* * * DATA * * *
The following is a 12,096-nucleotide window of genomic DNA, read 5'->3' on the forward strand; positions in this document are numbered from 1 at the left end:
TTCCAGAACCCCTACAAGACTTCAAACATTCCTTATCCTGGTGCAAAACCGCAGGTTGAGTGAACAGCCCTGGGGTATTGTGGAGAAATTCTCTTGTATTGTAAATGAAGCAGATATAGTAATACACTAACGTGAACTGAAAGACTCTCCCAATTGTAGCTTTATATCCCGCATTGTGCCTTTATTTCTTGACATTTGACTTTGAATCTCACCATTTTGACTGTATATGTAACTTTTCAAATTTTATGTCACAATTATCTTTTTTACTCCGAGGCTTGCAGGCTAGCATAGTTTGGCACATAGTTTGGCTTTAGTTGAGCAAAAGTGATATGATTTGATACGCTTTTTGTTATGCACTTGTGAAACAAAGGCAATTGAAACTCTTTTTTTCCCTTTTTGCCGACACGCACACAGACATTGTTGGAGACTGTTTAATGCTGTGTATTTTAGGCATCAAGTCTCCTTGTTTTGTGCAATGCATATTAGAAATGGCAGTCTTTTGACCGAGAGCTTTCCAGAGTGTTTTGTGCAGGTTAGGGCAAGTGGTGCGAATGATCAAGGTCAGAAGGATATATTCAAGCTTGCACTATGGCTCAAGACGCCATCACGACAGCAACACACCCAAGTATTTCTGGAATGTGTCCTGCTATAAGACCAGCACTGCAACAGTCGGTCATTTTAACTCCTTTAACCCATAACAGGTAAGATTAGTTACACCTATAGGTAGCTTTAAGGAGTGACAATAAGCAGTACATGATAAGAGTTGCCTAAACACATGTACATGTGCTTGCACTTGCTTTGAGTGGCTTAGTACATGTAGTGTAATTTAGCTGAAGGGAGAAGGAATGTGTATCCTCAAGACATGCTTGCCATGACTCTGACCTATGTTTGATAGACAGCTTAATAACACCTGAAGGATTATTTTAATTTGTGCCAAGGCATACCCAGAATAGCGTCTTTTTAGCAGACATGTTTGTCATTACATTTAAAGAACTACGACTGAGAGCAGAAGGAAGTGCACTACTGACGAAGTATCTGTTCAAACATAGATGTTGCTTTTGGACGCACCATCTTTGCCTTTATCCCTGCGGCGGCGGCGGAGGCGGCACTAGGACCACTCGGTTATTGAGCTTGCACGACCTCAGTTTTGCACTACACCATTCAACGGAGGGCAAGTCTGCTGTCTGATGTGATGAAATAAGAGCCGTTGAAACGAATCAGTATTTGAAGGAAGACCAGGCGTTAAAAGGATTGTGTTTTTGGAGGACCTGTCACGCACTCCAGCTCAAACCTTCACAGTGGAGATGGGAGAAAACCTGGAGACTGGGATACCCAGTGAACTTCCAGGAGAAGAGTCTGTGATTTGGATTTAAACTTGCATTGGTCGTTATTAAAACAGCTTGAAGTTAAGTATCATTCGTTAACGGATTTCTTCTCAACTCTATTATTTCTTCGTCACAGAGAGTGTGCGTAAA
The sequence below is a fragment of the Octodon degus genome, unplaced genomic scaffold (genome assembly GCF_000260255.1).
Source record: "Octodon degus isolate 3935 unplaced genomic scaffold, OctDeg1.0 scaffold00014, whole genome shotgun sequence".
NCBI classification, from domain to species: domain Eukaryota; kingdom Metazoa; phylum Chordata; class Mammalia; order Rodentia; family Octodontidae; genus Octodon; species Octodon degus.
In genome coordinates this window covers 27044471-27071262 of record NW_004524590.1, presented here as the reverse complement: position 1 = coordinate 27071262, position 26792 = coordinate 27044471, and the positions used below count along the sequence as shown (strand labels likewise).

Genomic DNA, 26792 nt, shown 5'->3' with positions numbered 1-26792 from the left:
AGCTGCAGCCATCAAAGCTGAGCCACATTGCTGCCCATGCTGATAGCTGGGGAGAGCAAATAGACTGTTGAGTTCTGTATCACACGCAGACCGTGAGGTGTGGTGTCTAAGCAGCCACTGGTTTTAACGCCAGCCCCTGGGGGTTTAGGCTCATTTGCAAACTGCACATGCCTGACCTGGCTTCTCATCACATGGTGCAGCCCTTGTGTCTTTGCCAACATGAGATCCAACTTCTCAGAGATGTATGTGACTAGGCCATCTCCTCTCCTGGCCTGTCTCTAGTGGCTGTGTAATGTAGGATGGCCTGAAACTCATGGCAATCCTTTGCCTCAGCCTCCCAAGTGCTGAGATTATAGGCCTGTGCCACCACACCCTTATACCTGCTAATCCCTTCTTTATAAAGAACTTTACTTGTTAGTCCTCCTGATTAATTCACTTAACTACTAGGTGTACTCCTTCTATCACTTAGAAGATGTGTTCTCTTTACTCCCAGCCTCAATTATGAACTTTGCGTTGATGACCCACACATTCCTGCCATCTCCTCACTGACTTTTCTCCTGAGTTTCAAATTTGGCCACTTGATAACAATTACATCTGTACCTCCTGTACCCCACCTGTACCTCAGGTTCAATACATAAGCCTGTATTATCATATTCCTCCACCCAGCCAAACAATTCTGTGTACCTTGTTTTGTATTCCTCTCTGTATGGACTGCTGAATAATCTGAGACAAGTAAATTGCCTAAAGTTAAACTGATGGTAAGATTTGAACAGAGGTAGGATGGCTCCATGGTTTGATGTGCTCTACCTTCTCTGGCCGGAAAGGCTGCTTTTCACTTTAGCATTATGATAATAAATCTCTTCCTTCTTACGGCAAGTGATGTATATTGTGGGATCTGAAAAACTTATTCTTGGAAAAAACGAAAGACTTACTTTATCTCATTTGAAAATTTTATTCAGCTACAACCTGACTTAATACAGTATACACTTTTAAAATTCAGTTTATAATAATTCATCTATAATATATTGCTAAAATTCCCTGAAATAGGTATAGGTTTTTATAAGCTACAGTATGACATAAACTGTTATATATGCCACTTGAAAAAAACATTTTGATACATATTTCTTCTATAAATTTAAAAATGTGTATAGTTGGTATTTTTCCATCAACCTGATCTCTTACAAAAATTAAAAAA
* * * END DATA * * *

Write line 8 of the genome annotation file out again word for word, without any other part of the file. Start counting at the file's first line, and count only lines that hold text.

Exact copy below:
AGCTGCAGCCATCAAAGCTGAGCCACATTGCTGCCCATGCTGATAGCTGGGGAGAGCAAATAGACTGTTGAGTTCTGTATCACACGCAGACCGTGAGGTGTGGTGTCTAAGCAGCCACTGGTTTTAACGCCAGCCCCTGGGGGTTTAGGCTCATTTGCAAACTGCACATGCCTGACCTGGCTTCTCATCACATGGTGCAGCCCTTGTGTCTTTGCCAACATGAGATCCAACTTCTCAGAGATGTATGTGACTAGGCCATCTCCTCTCCTGGCCTGTCTCTAGTGGCTGTGTAATGTAGGATGGCCTGAAACTCATGGCAATCCTTTGCCTCAGCCTCCCAAGTGCTGAGATTATAGGCCTGTGCCACCACACCCTTATACCTGCTAATCCCTTCTTTATAAAGAACTTTACTTGTTAGTCCTCCTGATTAATTCACTTAACTACTAGGTGTACTCCTTCTATCACTTAGAAGATGTGTTCTCTTTACTCCCAGCCTCAATTATGAACTTTGCGTTGATGACCCACACATTCCTGCCATCTCCTCACTGACTTTTCTCCTGAGTTTCAAATTTGGCCACTTGATAACAATTACATCTGTACCTCCTGTACCCCACCTGTACCTCAGGTTCAATACATAAGCCTGTATTATCATATTCCTCCACCCAGCCAAACAATTCTGTGTACCTTGTTTTGTATTCCTCTCTGTATGGACTGCTGAATAATCTGAGACAAGTAAATTGCCTAAAGTTAAACTGATGGTAAGATTTGAACAGAGGTAGGATGGCTCCATGGTTTGATGTGCTCTACCTTCTCTGGCCGGAAAGGCTGCTTTTCACTTTAGCATTATGATAATAAATCTCTTCCTTCTTACGGCAAGTGATGTATATTGTGGGATCTGAAAAACTTATTCTTGGAAAAAACGAAAGACTTACTTTATCTCATTTGAAAATTTTATTCAGCTACAACCTGACTTAATACAGTATACACTTTTAAAATTCAGTTTATAATAATTCATCTATAATATATTGCTAAAATTCCCTGAAATAGGTATAGGTTTTTATAAGCTACAGTATGACATAAACTGTTATATATGCCACTTGAAAAAAACATTTTGATACATATTTCTTCTATAAATTTAAAAATGTGTATAGTTGGTATTTTTCCATCAACCTGATCTCTTACAAAAATTAAAAAA